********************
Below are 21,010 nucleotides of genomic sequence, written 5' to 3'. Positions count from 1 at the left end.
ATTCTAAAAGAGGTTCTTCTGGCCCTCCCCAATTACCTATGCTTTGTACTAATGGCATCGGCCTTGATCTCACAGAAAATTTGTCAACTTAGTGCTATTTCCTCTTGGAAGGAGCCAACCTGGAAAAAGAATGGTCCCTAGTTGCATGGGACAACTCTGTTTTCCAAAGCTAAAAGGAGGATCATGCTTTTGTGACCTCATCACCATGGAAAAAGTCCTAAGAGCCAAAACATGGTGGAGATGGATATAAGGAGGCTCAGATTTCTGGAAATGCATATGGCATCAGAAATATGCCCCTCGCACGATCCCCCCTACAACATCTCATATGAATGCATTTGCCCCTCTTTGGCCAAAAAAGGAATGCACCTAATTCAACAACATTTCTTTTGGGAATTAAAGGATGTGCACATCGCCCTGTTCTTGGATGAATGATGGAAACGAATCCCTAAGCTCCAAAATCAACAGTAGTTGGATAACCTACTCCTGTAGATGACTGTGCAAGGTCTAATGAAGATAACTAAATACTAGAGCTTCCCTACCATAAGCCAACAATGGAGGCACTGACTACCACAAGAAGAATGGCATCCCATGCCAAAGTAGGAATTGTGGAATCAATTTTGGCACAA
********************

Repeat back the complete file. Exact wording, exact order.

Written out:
Below are 21,010 nucleotides of genomic sequence, written 5' to 3'. Positions count from 1 at the left end.
ATTCTAAAAGAGGTTCTTCTGGCCCTCCCCAATTACCTATGCTTTGTACTAATGGCATCGGCCTTGATCTCACAGAAAATTTGTCAACTTAGTGCTATTTCCTCTTGGAAGGAGCCAACCTGGAAAAAGAATGGTCCCTAGTTGCATGGGACAACTCTGTTTTCCAAAGCTAAAAGGAGGATCATGCTTTTGTGACCTCATCACCATGGAAAAAGTCCTAAGAGCCAAAACATGGTGGAGATGGATATAAGGAGGCTCAGATTTCTGGAAATGCATATGGCATCAGAAATATGCCCCTCGCACGATCCCCCCTACAACATCTCATATGAATGCATTTGCCCCTCTTTGGCCAAAAAAGGAATGCACCTAATTCAACAACATTTCTTTTGGGAATTAAAGGATGTGCACATCGCCCTGTTCTTGGATGAATGATGGAAACGAATCCCTAAGCTCCAAAATCAACAGTAGTTGGATAACCTACTCCTGTAGATGACTGTGCAAGGTCTAATGAAGATAACTAAATACTAGAGCTTCCCTACCATAAGCCAACAATGGAGGCACTGACTACCACAAGAAGAATGGCATCCCATGCCAAAGTAGGAATTGTGGAATCAATTTTGGCACAA